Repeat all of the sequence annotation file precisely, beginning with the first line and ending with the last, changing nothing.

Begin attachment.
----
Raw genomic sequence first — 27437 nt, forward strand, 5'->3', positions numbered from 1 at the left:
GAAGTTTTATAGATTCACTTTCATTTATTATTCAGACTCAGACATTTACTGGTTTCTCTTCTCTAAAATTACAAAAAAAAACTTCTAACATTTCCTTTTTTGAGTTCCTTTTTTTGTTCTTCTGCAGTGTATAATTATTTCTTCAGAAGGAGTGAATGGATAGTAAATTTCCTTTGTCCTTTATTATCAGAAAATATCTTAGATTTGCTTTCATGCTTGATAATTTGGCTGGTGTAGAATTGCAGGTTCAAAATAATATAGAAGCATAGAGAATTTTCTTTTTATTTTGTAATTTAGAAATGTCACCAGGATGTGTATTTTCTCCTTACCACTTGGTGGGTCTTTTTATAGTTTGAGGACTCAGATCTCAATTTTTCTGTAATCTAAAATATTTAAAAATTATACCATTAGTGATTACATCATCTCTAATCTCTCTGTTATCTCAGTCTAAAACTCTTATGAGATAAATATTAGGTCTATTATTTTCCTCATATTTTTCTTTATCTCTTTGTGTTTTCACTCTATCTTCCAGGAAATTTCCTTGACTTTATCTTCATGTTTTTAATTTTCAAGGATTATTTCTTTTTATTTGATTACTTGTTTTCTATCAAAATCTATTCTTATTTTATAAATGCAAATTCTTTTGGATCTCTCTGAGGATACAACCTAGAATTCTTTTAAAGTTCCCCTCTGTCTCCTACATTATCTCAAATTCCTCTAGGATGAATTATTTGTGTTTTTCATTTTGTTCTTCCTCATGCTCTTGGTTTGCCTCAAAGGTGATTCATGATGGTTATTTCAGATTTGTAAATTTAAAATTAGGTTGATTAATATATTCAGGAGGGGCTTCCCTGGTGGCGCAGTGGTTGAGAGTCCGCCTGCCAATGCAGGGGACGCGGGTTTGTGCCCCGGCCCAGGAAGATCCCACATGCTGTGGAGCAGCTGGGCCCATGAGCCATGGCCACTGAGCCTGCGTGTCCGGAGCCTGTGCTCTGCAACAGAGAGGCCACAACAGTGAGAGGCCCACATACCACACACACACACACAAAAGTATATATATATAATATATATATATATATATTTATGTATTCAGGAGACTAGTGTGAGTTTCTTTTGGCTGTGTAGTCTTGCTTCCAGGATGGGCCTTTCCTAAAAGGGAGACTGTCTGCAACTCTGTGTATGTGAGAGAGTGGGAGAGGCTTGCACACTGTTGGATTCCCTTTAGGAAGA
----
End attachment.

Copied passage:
Raw genomic sequence first — 27437 nt, forward strand, 5'->3', positions numbered from 1 at the left:
GAAGTTTTATAGATTCACTTTCATTTATTATTCAGACTCAGACATTTACTGGTTTCTCTTCTCTAAAATTACAAAAAAAAACTTCTAACATTTCCTTTTTTGAGTTCCTTTTTTTGTTCTTCTGCAGTGTATAATTATTTCTTCAGAAGGAGTGAATGGATAGTAAATTTCCTTTGTCCTTTATTATCAGAAAATATCTTAGATTTGCTTTCATGCTTGATAATTTGGCTGGTGTAGAATTGCAGGTTCAAAATAATATAGAAGCATAGAGAATTTTCTTTTTATTTTGTAATTTAGAAATGTCACCAGGATGTGTATTTTCTCCTTACCACTTGGTGGGTCTTTTTATAGTTTGAGGACTCAGATCTCAATTTTTCTGTAATCTAAAATATTTAAAAATTATACCATTAGTGATTACATCATCTCTAATCTCTCTGTTATCTCAGTCTAAAACTCTTATGAGATAAATATTAGGTCTATTATTTTCCTCATATTTTTCTTTATCTCTTTGTGTTTTCACTCTATCTTCCAGGAAATTTCCTTGACTTTATCTTCATGTTTTTAATTTTCAAGGATTATTTCTTTTTATTTGATTACTTGTTTTCTATCAAAATCTATTCTTATTTTATAAATGCAAATTCTTTTGGATCTCTCTGAGGATACAACCTAGAATTCTTTTAAAGTTCCCCTCTGTCTCCTACATTATCTCAAATTCCTCTAGGATGAATTATTTGTGTTTTTCATTTTGTTCTTCCTCATGCTCTTGGTTTGCCTCAAAGGTGATTCATGATGGTTATTTCAGATTTGTAAATTTAAAATTAGGTTGATTAATATATTCAGGAGGGGCTTCCCTGGTGGCGCAGTGGTTGAGAGTCCGCCTGCCAATGCAGGGGACGCGGGTTTGTGCCCCGGCCCAGGAAGATCCCACATGCTGTGGAGCAGCTGGGCCCATGAGCCATGGCCACTGAGCCTGCGTGTCCGGAGCCTGTGCTCTGCAACAGAGAGGCCACAACAGTGAGAGGCCCACATACCACACACACACACACAAAAGTATATATATATAATATATATATATATATATTTATGTATTCAGGAGACTAGTGTGAGTTTCTTTTGGCTGTGTAGTCTTGCTTCCAGGATGGGCCTTTCCTAAAAGGGAGACTGTCTGCAACTCTGTGTATGTGAGAGAGTGGGAGAGGCTTGCACACTGTTGGATTCCCTTTAGGAAGA